When I think of comfort foods, I can’t do it without thinking of being content with my family and friends. I think it’s no coincidence that the word “comfort” precedes “food.” The two go hand in hand.
Growing up in the Southwest amid the thriving Mexican culture has influenced me my entire life. My mother married my Hispanic stepfather when I was eight years old. He was an incredible cook and came by that talent from his mother. Naturally, I grew up eating a lot of those foods. I remember beans, rice, posole, sopapillas, menudo, tacos, etc. The list is endless and delicious.
Those memories always bring a smile to my face – even though I wasn’t blood-related to that family, I was never considered anything else. They welcomed me and my sister to the fold as though we were born there. My stepfather’s parents, Grandma Becky and Grandpa Tony, were two very loving individuals whose table was never too full to pull up one more chair. I miss them terribly.
My Grandma Becky would whip out at least eight dozen tortillas every single day in her garage. She had a stove set up in there just for that purpose. There was a large table set up next to the stove with a huge bowl on it where she and my aunties (whichever ones happened to be there at the time – there were plenty to choose from) would get in the dough up to their elbows and pinch, pat, and place the tortillas on the large black cast iron disc to cook just a few minutes on each side. To be perfectly honest, they slapped those tortillas around pretty good. Whenever I would wander out there while they were working, I always knew I would be rewarded with a fresh hot tortilla. It came with a soothing word and a pat on my head to send me on my way. I found a reason to wander out there rather frequently. The conversation was always in Spanish, which I didn’t understand, but it didn’t matter.
Why did she make eight dozen every day, you may ask? Well, there were no utensils – she kept the tortillas wrapped and ready to go in the center of the table for meals. In our defense, it was a large family…but we still ate a lot of tortillas. When it was time to eat, you grabbed a tortilla, tore off a chunk, and dipped it into the food to eat it. The tortilla was your utensil.
Every time I make tortillas now, I bite into the soft, hot dough and smile because the memories of that garage and the love always come back. To this day, I cannot tolerate store bought tortillas. Grandma Becky spoiled that for me and I am glad she did. Once you’ve had homemade and know how easy it is to do, why would you bother with anything else?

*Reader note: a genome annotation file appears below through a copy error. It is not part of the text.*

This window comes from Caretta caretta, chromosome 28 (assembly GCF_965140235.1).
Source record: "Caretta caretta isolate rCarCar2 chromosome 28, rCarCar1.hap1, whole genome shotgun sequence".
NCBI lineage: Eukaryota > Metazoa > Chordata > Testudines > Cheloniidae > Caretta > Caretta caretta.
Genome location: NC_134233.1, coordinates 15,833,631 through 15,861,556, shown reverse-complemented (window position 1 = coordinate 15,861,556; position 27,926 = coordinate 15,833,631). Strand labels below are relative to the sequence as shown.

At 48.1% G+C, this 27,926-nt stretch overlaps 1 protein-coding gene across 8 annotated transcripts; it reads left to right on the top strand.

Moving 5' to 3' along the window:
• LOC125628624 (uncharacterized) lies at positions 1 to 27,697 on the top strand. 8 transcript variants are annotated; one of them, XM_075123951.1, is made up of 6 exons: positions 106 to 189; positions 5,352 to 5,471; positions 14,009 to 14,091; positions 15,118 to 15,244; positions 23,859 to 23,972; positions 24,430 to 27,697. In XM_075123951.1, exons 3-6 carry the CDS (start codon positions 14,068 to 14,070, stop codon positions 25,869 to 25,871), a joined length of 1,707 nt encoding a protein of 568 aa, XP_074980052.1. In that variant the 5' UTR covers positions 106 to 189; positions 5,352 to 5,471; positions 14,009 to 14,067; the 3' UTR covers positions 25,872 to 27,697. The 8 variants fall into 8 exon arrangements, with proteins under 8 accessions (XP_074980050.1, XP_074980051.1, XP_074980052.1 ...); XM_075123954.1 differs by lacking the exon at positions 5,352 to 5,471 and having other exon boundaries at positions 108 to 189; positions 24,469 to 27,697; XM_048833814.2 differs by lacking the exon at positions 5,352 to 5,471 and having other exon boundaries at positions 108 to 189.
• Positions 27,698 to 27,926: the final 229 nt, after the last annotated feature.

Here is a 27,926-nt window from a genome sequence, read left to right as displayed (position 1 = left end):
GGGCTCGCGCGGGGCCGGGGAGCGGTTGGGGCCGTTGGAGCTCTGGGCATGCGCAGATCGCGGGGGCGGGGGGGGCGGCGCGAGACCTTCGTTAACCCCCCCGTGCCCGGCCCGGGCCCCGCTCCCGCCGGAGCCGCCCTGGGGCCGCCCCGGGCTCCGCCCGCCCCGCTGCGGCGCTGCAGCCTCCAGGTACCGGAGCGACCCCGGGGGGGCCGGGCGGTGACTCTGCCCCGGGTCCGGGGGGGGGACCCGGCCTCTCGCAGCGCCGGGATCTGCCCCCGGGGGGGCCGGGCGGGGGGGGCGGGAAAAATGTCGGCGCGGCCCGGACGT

I had to try to measure the ingredients when I prepared for this post because I don’t really need to for myself – I just do it. But in order to give you a recipe, I needed (somewhat) accurate measurements. All right, I’ve talked enough. On to the recipe:
2 cups all purpose flour
1 tsp salt (you can adjust this to your tastes, but never discard it all together)
1 tsp baking powder
½ stick butter (please, please don’t use margarine. Grandma Becky used lard)
¾ cup warm water (give or take according to how humid it is)
Mix the flour, salt, and baking powder until blended. Cut the butter into chunks and work it into the dough with your hands – pinch it around and break it up until it’s well blended. Add the warm water and mix it with your hands to form a dough. Knead it until it’s smooth and elastic. It shouldn’t stick to the bowl any longer, but it shouldn’t crumble, either. Adjust as necessary – if it sticks to your hands too much, add a little bit of flour. If it’s crumbly and won’t make a dough ball, add a little water.
Pinch the dough into smaller balls, about the size of a large golf ball. Once you’ve got a bowl full of golf balls, cover it with a towel and let it rest while you heat up your pan. Traditionally, cast iron is used. I have a cast iron tortilla pan, pictured here. If you don’t have one, use any cast iron skillet or non-stick skillet. Heat it over medium heat. DO NOT ADD OIL. Tortillas are cooked on a dry surface.
To roll out the tortillas (I never got the slapping thing down), flour your surface and pat the ball into a disc in your hands. Place it on the floured surface and roll it out with a rolling pin until it’s the thickness and size you want. It does not have to be perfect. In fact, mine usually aren’t and that’s all right. They taste fine!
Before you put the tortilla into your hot pan, pat or brush off any excess flour. Let the tortilla cook for about 2 minutes per side. You can use your fingers to flip it over; you don’t need a spatula. Once it’s browned on both sides, place it on a plate and cover with the same towel you used to cover the dough before. Enjoy! This recipe should make about ten tortillas or so, depending on the size.
Writer’s Prompt: You sit down to a table and are given your favorite food. What is it and why is it your favorite?
Cari Schaeffer’s debut fiction novel Faith, Hope, Love, and Chocolate has recipes in it (no shock there) and is available through most on-line retailers in print and electronic format. Her second novel will be released this summer. Hello and Goodbye: Volume One in The Yellow Ribbon Chronicles allows readers to live the life of a military spouse from the inside out.
She can also be found at http://www.carischaeffer.com .